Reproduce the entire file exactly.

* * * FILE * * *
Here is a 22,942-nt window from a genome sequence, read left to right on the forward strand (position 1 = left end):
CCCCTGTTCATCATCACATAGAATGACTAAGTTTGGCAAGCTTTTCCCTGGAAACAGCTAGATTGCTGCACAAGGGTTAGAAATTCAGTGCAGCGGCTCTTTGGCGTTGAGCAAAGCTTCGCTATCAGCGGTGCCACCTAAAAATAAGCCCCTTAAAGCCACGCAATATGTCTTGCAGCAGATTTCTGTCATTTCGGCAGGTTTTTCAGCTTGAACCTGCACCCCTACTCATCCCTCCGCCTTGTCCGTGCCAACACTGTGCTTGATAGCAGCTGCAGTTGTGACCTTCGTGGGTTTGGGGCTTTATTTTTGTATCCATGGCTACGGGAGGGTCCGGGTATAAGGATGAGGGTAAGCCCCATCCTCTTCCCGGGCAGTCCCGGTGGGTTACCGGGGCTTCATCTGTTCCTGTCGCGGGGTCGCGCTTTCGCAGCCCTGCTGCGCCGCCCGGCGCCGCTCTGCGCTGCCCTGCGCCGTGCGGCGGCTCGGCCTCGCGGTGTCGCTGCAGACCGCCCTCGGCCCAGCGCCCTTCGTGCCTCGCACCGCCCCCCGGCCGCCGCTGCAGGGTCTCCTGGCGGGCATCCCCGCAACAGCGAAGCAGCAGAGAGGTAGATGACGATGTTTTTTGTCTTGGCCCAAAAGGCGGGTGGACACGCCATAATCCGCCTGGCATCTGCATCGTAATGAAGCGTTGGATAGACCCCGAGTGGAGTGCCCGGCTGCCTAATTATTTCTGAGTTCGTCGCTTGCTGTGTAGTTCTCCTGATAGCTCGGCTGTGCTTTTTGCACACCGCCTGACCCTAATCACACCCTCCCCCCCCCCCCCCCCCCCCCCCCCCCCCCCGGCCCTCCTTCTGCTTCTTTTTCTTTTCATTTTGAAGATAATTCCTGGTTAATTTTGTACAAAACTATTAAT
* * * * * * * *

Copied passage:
Here is a 22,942-nt window from a genome sequence, read left to right on the forward strand (position 1 = left end):
CCCCTGTTCATCATCACATAGAATGACTAAGTTTGGCAAGCTTTTCCCTGGAAACAGCTAGATTGCTGCACAAGGGTTAGAAATTCAGTGCAGCGGCTCTTTGGCGTTGAGCAAAGCTTCGCTATCAGCGGTGCCACCTAAAAATAAGCCCCTTAAAGCCACGCAATATGTCTTGCAGCAGATTTCTGTCATTTCGGCAGGTTTTTCAGCTTGAACCTGCACCCCTACTCATCCCTCCGCCTTGTCCGTGCCAACACTGTGCTTGATAGCAGCTGCAGTTGTGACCTTCGTGGGTTTGGGGCTTTATTTTTGTATCCATGGCTACGGGAGGGTCCGGGTATAAGGATGAGGGTAAGCCCCATCCTCTTCCCGGGCAGTCCCGGTGGGTTACCGGGGCTTCATCTGTTCCTGTCGCGGGGTCGCGCTTTCGCAGCCCTGCTGCGCCGCCCGGCGCCGCTCTGCGCTGCCCTGCGCCGTGCGGCGGCTCGGCCTCGCGGTGTCGCTGCAGACCGCCCTCGGCCCAGCGCCCTTCGTGCCTCGCACCGCCCCCCGGCCGCCGCTGCAGGGTCTCCTGGCGGGCATCCCCGCAACAGCGAAGCAGCAGAGAGGTAGATGACGATGTTTTTTGTCTTGGCCCAAAAGGCGGGTGGACACGCCATAATCCGCCTGGCATCTGCATCGTAATGAAGCGTTGGATAGACCCCGAGTGGAGTGCCCGGCTGCCTAATTATTTCTGAGTTCGTCGCTTGCTGTGTAGTTCTCCTGATAGCTCGGCTGTGCTTTTTGCACACCGCCTGACCCTAATCACACCCTCCCCCCCCCCCCCCCCCCCCCCCCCCCCCCCGGCCCTCCTTCTGCTTCTTTTTCTTTTCATTTTGAAGATAATTCCTGGTTAATTTTGTACAAAACTATTAAT